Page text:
Embracing Pranayama can enable you to overcome your fears and take you to new heights. Literally. Aerial Dance has provided me with an exhilarating creative outlet to transcend my yoga practice into dancing 300 feet in the air. I never expected to hang off buildings in the name of art, but when the opportunity came to train and work with the Aeriosa Dance Society, I took a flying leap at the opportunity. Here’s me in action:
The Power Of Pranayama Breath
My dance training and my background in yogasana help with the physical elements of my work, but my pranayama practice has been most fundamental. More than once I’ve stepped over the edge of a building and wondered how I was going to transform into a graceful dancer at that height, let alone take my first step. This sense of fear is what keeps us safe and alert as we dancers learn about the rigging, working with the architectural features of each new building and triple checking our equipment.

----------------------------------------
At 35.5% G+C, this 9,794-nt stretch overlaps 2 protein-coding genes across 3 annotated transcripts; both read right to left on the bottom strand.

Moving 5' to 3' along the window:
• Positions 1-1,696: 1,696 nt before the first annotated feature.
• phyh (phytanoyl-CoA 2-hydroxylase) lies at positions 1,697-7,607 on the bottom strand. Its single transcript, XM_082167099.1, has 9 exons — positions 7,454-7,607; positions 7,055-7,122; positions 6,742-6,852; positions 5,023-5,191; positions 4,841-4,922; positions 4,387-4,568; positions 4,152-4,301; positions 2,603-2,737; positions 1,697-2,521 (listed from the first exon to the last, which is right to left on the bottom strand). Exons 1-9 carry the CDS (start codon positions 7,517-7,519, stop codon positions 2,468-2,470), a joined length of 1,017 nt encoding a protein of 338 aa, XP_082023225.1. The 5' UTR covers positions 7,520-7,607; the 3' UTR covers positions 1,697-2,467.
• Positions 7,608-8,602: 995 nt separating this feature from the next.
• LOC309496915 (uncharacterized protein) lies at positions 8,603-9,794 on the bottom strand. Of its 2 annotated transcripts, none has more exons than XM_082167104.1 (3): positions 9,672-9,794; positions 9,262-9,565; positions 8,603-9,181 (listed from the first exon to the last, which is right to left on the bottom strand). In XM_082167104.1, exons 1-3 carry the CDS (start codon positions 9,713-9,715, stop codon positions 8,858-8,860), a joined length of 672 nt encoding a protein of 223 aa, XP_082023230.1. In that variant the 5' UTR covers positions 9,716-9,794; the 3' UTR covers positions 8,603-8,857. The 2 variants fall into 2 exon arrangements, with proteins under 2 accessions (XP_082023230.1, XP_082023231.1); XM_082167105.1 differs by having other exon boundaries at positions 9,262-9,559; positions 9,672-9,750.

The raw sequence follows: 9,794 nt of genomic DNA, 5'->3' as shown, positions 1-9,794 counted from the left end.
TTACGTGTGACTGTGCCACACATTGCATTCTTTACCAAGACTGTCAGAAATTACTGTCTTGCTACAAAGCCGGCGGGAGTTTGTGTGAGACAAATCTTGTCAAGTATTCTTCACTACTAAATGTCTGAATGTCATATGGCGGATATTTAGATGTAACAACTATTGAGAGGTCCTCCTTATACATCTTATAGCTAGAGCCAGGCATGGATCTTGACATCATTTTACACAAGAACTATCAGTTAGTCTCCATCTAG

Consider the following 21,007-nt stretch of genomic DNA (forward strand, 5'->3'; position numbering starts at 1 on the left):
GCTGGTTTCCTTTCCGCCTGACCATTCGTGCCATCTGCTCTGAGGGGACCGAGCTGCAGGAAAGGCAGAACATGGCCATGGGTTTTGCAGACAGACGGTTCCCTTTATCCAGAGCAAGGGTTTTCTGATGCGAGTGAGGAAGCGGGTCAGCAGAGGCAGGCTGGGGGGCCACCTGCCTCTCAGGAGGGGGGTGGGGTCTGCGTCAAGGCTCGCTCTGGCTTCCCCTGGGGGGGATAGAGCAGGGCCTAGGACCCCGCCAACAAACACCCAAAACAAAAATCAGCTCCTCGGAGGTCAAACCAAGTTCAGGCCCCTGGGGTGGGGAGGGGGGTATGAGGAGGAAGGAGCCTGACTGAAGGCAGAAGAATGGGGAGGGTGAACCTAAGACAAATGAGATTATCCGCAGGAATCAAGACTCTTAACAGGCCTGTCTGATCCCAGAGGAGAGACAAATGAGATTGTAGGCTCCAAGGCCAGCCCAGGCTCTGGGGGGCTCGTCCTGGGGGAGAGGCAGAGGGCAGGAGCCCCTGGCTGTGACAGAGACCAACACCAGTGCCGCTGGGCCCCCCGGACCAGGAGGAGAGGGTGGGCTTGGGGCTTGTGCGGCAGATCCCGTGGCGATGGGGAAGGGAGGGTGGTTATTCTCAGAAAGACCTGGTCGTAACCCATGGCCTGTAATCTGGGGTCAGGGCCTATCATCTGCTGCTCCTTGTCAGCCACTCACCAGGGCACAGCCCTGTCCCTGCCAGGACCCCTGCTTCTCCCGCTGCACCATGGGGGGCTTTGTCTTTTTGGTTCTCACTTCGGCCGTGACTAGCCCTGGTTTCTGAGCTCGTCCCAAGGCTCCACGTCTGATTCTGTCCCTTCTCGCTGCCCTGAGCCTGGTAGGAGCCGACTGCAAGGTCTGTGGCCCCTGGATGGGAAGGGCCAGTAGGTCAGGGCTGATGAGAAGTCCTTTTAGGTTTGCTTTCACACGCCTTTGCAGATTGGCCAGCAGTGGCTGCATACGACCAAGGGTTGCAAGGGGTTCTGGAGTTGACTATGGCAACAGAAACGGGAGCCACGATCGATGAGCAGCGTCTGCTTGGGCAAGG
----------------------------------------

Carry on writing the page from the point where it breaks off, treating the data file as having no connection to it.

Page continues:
How I Learned To Face My Fears
What still excites me about aerial dance (aside from the obvious rush of adrenaline) is how I’ve been able to overcome my fears. Knowing I’ve prepared my body with an intelligent warm up, focused my mind, and literally practiced my breathing is key. Then, when I start to observe myself experiencing fear or apprehension I can go back to the basics: I steady my breath, I coax my muscles to relax enough to let the energy flow through them and allow my eyes to adjust to a new perspective of the world. From there, it becomes about the dancing; the steps, the refined transitions, the connections with the music and the teamwork with the other dancers. Ultimately, it’s a performance for the audience below.
It all starts with a deep steady breath. I then bend my knees, push off and fly, fly, fly through the air. Maybe it’s just that simple.
Meghan Goodman is a professional dancer and Vancouver yoga instructor with Vinyasa training from Flow Yoga. She is currently working towards a certification in Iyengar yoga under the guidance of training teacher Louie Ettling. Meghan teaches regularly at Flow Yoga, East Side Yoga and Green Room Yoga. For more information on classes, to book a workshop or private session, please visit www.meghangoodman.wordpress.com